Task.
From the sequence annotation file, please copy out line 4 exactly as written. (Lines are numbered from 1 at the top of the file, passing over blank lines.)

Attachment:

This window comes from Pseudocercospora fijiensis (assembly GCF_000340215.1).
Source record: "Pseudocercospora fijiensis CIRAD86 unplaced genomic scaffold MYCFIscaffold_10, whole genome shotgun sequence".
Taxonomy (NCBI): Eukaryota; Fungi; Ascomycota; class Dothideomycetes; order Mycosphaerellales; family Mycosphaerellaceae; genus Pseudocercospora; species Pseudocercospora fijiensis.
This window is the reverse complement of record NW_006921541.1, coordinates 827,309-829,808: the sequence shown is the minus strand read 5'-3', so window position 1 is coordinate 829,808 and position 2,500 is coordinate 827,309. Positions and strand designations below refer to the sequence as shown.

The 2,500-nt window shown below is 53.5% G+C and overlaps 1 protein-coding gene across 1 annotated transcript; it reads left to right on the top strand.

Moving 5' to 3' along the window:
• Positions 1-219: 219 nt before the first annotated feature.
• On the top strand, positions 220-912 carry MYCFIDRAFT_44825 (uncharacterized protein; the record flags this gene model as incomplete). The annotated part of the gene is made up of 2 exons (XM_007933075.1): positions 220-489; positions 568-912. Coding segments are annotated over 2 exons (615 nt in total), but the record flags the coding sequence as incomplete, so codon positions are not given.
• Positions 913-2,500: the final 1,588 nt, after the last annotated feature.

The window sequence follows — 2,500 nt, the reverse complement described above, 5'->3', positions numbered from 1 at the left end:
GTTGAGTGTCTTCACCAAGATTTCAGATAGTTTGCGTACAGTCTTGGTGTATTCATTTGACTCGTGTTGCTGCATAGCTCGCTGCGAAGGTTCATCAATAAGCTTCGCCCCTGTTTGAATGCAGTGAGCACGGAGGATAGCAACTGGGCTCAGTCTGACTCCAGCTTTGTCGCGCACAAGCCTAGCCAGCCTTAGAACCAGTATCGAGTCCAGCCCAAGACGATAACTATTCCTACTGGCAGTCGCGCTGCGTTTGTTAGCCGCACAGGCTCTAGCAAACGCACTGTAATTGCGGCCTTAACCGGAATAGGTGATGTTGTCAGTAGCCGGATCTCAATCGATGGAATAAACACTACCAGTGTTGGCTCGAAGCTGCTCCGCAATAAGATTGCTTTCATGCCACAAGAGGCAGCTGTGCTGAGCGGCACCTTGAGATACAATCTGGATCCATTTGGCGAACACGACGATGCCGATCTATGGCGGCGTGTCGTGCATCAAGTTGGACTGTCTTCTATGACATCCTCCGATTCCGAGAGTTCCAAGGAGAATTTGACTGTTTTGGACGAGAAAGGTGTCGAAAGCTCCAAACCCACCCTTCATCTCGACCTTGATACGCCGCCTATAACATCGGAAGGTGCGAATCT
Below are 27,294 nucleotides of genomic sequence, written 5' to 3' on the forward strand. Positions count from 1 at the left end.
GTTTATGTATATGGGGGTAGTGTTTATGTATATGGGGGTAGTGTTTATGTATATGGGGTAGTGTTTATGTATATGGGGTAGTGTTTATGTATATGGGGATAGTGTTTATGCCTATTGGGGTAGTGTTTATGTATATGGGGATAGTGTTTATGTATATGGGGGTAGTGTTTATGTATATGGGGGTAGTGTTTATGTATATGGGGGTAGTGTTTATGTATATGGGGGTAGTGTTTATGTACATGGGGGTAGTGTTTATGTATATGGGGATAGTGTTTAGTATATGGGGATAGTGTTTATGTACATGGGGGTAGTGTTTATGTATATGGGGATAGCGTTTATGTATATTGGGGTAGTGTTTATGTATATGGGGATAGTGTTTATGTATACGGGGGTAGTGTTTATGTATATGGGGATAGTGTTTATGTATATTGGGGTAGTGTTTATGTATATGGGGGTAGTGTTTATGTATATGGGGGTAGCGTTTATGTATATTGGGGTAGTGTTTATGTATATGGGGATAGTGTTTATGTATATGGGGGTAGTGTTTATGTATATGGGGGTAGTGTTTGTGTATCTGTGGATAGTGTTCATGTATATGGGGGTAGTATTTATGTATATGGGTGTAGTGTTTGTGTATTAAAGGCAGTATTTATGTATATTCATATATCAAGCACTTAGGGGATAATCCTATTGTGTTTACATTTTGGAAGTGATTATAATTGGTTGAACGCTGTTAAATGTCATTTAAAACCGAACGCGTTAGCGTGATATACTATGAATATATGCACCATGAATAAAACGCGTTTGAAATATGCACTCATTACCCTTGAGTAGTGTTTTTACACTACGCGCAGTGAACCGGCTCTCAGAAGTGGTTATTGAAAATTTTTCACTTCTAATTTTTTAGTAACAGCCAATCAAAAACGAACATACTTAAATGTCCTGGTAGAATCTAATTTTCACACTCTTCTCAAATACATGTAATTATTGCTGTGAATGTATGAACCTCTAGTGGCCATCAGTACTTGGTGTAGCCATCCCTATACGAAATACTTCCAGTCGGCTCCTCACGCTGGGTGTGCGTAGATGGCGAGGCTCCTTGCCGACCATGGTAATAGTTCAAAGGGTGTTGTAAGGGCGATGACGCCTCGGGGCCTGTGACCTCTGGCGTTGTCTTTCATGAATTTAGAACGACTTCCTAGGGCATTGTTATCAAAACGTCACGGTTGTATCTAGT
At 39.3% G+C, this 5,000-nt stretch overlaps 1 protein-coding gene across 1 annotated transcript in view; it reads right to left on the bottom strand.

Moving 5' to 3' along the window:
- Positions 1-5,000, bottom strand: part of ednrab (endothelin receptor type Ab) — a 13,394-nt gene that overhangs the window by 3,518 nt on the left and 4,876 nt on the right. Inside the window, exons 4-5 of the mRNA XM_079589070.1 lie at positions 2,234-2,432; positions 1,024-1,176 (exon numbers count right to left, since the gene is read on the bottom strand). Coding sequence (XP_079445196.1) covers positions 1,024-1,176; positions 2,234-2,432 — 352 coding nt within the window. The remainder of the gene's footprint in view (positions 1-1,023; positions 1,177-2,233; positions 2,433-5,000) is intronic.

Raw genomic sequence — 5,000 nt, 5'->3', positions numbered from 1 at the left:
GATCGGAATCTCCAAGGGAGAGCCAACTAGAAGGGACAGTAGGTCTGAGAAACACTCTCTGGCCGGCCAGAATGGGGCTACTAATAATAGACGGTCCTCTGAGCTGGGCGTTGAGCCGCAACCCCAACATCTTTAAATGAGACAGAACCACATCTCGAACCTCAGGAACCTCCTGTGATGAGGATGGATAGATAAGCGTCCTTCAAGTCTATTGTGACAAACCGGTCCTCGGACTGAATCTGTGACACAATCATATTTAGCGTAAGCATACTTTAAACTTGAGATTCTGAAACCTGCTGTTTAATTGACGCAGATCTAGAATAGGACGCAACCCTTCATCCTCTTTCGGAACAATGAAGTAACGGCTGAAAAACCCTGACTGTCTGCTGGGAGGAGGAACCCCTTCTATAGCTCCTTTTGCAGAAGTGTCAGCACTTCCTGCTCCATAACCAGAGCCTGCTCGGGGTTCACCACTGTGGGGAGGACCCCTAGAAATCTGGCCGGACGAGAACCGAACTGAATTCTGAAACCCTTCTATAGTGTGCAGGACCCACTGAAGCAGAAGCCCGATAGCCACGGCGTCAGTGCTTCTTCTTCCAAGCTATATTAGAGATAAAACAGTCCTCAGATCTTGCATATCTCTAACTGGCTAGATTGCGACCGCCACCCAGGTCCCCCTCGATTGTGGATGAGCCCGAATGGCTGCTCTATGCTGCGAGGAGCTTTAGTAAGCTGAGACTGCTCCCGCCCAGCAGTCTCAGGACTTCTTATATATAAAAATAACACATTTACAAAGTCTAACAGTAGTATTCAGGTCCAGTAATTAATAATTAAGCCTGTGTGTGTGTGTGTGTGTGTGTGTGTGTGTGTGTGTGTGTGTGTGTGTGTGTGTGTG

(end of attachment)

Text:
This window is the reverse complement of record NW_006921541.1, coordinates 827,309-829,808: the sequence shown is the minus strand read 5'-3', so window position 1 is coordinate 829,808 and position 2,500 is coordinate 827,309. Positions and strand designations below refer to the sequence as shown.